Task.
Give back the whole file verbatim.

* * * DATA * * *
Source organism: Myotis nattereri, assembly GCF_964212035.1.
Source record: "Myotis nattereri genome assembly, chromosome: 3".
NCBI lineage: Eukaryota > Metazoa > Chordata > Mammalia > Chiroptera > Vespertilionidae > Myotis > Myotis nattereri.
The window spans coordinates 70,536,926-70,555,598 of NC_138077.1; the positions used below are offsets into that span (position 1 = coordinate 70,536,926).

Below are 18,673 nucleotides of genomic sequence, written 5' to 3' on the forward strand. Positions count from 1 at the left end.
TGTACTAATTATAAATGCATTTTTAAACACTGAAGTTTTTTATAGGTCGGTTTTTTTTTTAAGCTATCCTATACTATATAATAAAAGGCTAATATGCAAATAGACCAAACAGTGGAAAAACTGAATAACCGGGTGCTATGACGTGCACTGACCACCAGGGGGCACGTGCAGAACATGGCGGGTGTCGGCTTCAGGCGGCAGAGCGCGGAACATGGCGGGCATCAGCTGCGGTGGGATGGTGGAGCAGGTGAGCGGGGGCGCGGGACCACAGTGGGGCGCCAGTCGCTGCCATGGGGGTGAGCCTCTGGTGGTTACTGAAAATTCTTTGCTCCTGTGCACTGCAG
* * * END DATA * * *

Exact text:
Source organism: Myotis nattereri, assembly GCF_964212035.1.
Source record: "Myotis nattereri genome assembly, chromosome: 3".
NCBI lineage: Eukaryota > Metazoa > Chordata > Mammalia > Chiroptera > Vespertilionidae > Myotis > Myotis nattereri.
The window spans coordinates 70,536,926-70,555,598 of NC_138077.1; the positions used below are offsets into that span (position 1 = coordinate 70,536,926).

Below are 18,673 nucleotides of genomic sequence, written 5' to 3' on the forward strand. Positions count from 1 at the left end.
TGTACTAATTATAAATGCATTTTTAAACACTGAAGTTTTTTATAGGTCGGTTTTTTTTTTAAGCTATCCTATACTATATAATAAAAGGCTAATATGCAAATAGACCAAACAGTGGAAAAACTGAATAACCGGGTGCTATGACGTGCACTGACCACCAGGGGGCACGTGCAGAACATGGCGGGTGTCGGCTTCAGGCGGCAGAGCGCGGAACATGGCGGGCATCAGCTGCGGTGGGATGGTGGAGCAGGTGAGCGGGGGCGCGGGACCACAGTGGGGCGCCAGTCGCTGCCATGGGGGTGAGCCTCTGGTGGTTACTGAAAATTCTTTGCTCCTGTGCACTGCAG